/ 24 November 2003

Peace still has such a long way to go

‘This tiny African country would strike a blow for multilateralism and dialogue if it could prove that talks can lead to peaceful coexistence,” was how Nelson Mandela summed up his hopes for peace in Burundi at the swearing in of Hutu President Domitien Ndayizeye last May.

After several months of talks in Pretoria and Dar es Salaam at least part of what Mandela hoped for has happened: Burundi’s government and its biggest rebel faction signed a comprehensive peace deal, paving the way for an end to the country’s 10-year-long civil conflict. The Forces pour la Défense de Democratie (FDD) has now lain down its arms and is duly preparing take up its newly created posts in Burundi’s government, its army and its police force.

But as is always the peacemaker’s dilemma, there are still people on both sides — Tutsis as well as Hutus — who’d rather not make the compromises necessary for peace. No one was surprised when the Forces Nationale de Liberation (FNL) — Burundi’s oldest but weakest Hutu faction — on Monday rejected the government’s three-month deadline to get involved in peace talks.

The FNL has always said it regards Ndayizeye as a stooge of Burundi’s powerful Tutsi-dominated military elite. As if to underline this view, FNL spokesperson Pasteur Habimana said on Monday that the FNL would only negotiate directly with the Tutsis, implying that Ndayizeye himself is a mere puppet and therefore not even worth talking to.

More surprising than the FNL’s obstinacy is that the FDD eventually came to accept Burundi’s moderate Hutu president. Having publicly declared in May that it regards his presidency as “meaningless and purely ceremonial”, it seems it eventually got the package it wanted in order to work with Ndayizeye. That should at least offer a ray of hope to those wondering whether Burundi’s more hard line Hutu rebel group, the FNL, can be brought round.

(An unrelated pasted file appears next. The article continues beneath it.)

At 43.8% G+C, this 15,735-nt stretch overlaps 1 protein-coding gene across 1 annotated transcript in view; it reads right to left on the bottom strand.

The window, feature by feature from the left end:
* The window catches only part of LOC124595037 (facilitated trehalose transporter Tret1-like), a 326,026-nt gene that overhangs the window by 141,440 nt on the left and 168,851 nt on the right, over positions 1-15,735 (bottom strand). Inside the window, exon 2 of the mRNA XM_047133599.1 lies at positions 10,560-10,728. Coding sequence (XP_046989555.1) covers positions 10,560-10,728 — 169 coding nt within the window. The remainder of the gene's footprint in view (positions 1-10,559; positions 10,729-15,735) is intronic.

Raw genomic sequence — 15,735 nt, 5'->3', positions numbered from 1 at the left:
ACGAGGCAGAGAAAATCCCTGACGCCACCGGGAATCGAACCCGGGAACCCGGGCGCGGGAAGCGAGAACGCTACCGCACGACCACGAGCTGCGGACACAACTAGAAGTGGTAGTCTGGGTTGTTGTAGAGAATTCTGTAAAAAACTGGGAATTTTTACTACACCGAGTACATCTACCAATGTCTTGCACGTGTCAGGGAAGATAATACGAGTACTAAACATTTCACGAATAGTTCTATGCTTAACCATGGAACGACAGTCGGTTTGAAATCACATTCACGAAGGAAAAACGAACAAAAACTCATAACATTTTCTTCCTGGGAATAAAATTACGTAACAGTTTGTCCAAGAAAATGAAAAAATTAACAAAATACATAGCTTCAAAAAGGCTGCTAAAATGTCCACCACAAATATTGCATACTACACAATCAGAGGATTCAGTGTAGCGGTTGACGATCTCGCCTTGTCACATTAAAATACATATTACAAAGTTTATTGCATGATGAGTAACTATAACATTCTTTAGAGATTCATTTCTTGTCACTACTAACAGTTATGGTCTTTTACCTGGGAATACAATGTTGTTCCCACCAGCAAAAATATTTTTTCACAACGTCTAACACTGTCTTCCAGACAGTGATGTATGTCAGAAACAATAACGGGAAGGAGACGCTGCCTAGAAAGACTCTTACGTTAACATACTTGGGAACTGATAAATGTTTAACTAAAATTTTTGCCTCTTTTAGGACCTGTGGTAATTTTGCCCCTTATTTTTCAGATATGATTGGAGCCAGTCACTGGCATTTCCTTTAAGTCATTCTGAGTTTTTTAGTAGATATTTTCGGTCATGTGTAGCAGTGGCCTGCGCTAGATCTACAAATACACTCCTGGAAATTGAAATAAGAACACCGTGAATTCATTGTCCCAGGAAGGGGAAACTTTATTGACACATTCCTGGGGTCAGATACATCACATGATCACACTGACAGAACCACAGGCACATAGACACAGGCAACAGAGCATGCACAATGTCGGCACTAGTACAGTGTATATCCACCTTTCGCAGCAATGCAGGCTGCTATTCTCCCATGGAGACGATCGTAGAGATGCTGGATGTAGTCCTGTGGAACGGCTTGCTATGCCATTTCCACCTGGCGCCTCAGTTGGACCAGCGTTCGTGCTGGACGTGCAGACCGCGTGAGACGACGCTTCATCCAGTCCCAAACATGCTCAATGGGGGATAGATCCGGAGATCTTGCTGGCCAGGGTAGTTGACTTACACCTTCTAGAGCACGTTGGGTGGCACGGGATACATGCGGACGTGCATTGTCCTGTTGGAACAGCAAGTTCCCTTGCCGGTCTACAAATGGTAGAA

But peace still has such a long way to go. Only last week, in the run-up to the two-day summit in Dar es Salaam, 17 people were killed in clashes between government forces and the FNL. Last October United Nations officials warned that Burundi’s 350 000 refugees living in neighbouring Tanzania were in severe danger if they tried to return home.

The scariest thing about Burundi is that it is in many ways a more desperate version of its northern neighbour, Rwanda. Both countries’ problems stem from the Belgian colonists, who used the Tutsis as feudal overlords to tyrannise the Hutu majority, turning a more-or-less balanced traditional caste system into an altogether more brutal hierarchy. And both countries, shortly after the Belgians departed leaving power in the hands of the Tutsis, experienced Hutu rebellions.

The only difference is that in Rwanda the Hutu majority were successful. At independence in 1961 they took charge and in 1973 they got more extreme, forcing hundreds of thousands of Tutsis to flee north into neighbouring Uganda. From there some of the Tutsis formed the rebel group that was to succeed in killing Hutu extremist president Juvenal Habyarimana in 1994, triggering the wave of Hutu genocide against Tutsis that was to shock the world.

But in Burundi, attempts by Hutus, inspired by their Rwandan brothers, to seize a share in state power have been brutally suppressed from the outset.

In 1972, when Hutus attempted to stage a coup against the Tutsi military regime, killing thousands of Tutsis, they were crushed. In response the regime killed hundreds of thousands of Hutus.

As is so often the case, in the midst of all this violence there have been moderates keen to stop the madness and bring the two sides together. One of them was Tutsi army officer Pierre Buyoya, who seized power in a coup in 1987, intending to bring democracy to Burundi. Thanks to Buyoya, Burundi got its first elected president, Melchior Ndadaye, a Hutu, in 1992.

But the bitterness and mistrust was too great. The Hutu rebel factions refused to disarm and the Tutsi elite maintained their stranglehold in the army. In 1993 they killed Ndadaye and Buyoya was forced to take the reigns again. Every Hutu leader that has been put in place by Buyoya since has been despised as a Tutsi poodle.

And yet the power-sharing deal brokered by Buyoya might well have what it takes to heal the rift. Caught between the mistrust of the Tutsi army too frightened to relinquish power and Hutu rebels demanding that they do, he miraculously managed to persuade the Tutsi elite to give up 40% of army officer posts to the FDD. The Hutu group also gets 15 MPs and a second Assembly vice-president.

That isn’t enough to please the FNL, but as far as Burundi’s civilians are concerned the danger of a an angry popular Hutu-perpetrated genocide might not be as great as some fear. Most Burundians interviewed by journalists these days seem to just want Burundi’s conflict to end. So that they can get on with their lives.